My first hobbies as a sick person were all, ultimately, born of this change. For years, I had spent my endless days of rest listening to audiobooks. Overnight, though, I lost my ability to focus and found myself drifting off in conversation. It became a herculean task to constantly redirect my mind back to whatever was being discussed. When I tried to listen to books, minutes would pass before I would realize I hadn’t really absorbed a word.

I needed some new way to burn all the time my body demanded I rest and, fortunately, I soon found one. My wife and I had just bought our first home and needed furniture. We both liked mid-century modern design, so I set about scouring Craigslist and eBay. I soon found, though, that I was developing a love for design and an appreciation for the aesthetic and economic drivers that fueled early modernism. It still seems a bit embarrassing to admit, but that became my first hobby as a sick person, searching for deals on design items and learning about the history behind them.

There’s only so much to browse in a day, though. I was still desperate for stimulation and discovered that, while they exhausted me significantly more than listening to audiobooks, video games were engrossing enough that I could play without my mind drifting off. I could disappear into them just as I had into books when my mind could still focus to read and into movies when I hadn’t watched so many they began to feel reductive. I began to spend hours a day playing games, something I still do, when I am well enough. They burn time and bring me some joy and I am grateful for them, however much their emptiness reminds me of all the ways I might otherwise have spent my life, had I never fallen ill.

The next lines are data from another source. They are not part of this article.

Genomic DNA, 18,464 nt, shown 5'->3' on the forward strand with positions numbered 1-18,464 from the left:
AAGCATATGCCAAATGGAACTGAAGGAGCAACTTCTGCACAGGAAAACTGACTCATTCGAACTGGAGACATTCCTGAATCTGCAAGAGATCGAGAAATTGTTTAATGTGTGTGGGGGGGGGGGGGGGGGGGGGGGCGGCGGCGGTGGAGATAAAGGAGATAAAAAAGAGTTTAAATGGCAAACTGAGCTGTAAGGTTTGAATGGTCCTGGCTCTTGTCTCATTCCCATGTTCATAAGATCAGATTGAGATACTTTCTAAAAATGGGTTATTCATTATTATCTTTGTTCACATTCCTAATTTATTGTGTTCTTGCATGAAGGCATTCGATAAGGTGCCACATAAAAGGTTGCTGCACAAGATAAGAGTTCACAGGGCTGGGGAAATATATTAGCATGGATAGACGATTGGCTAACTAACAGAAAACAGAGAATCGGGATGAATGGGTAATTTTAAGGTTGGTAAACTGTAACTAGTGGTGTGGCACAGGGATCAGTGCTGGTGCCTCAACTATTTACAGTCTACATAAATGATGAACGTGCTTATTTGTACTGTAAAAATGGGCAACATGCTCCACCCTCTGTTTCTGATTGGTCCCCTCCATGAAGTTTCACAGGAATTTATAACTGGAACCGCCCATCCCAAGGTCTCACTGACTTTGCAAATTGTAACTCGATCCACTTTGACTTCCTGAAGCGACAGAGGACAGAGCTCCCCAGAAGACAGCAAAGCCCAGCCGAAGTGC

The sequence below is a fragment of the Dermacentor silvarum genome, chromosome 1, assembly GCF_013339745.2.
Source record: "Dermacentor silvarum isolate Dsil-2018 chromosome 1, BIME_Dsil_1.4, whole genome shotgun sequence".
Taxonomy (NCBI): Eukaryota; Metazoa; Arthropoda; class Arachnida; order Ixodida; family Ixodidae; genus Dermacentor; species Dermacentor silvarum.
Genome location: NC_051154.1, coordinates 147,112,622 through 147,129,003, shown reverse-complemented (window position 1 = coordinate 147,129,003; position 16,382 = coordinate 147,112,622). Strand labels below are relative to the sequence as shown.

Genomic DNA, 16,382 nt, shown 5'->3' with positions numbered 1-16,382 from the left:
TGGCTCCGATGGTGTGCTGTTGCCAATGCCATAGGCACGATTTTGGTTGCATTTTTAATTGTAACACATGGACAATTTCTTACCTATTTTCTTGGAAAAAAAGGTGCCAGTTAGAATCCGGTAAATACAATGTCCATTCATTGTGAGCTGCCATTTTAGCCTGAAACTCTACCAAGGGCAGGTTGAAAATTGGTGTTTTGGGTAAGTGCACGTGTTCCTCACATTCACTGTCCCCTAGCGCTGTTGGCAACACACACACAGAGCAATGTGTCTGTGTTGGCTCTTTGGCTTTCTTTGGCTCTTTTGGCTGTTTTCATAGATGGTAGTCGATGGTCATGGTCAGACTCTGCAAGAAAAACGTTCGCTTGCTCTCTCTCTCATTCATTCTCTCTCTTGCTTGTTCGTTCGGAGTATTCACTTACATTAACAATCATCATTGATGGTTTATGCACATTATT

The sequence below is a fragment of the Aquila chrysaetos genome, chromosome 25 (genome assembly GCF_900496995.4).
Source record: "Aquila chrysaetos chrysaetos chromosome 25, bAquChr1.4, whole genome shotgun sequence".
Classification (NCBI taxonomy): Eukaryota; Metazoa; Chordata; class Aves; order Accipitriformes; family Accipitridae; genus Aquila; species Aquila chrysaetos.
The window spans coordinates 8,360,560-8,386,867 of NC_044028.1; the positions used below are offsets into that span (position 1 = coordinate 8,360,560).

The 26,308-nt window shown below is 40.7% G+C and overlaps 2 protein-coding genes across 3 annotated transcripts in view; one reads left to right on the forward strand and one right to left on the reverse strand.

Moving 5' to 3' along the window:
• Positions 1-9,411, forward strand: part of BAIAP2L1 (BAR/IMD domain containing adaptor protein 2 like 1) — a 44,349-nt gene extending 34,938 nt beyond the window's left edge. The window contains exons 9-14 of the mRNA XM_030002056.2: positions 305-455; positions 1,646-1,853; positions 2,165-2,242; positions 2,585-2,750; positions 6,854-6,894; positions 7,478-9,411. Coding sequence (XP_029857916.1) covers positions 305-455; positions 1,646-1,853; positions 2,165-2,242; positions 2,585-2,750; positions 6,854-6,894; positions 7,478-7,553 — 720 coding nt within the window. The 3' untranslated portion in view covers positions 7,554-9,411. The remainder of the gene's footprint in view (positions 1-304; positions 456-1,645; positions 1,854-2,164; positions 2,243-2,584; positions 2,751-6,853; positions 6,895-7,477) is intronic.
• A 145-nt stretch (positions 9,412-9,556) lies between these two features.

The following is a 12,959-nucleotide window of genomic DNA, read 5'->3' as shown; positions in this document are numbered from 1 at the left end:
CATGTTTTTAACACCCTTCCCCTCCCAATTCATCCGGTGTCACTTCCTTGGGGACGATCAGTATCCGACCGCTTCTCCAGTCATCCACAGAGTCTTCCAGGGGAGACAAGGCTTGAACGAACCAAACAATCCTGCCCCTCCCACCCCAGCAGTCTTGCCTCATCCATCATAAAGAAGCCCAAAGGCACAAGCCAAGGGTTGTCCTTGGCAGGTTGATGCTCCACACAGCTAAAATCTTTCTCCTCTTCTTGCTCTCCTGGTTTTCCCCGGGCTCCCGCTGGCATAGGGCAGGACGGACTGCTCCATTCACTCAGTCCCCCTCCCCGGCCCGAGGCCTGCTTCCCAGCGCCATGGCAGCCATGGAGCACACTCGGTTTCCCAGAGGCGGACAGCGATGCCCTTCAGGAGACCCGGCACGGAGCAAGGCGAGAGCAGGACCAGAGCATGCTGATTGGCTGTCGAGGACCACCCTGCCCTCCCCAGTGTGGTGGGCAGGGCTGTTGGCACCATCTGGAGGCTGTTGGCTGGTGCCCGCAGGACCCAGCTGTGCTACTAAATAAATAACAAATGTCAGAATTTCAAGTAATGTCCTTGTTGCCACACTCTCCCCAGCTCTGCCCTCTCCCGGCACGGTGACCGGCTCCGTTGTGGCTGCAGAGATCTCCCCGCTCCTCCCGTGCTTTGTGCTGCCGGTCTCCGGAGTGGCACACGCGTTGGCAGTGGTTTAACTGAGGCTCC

For all I had lost cognitively, for how devastating it was not to be able to listen to books anymore, the physical improvements felt like a minor miracle. Over some time, I improved enough that, when resting, I would wake without feeling so brutally the crush of illness. I could pass through a day without needing ice packs for my eyes, which often seared with pain. I no longer needed regular ibuprofen for incapacitating headaches and terrible muscle soreness. I could rest without feeling absolutely gutted every moment from the fatigue and dizziness and malaise.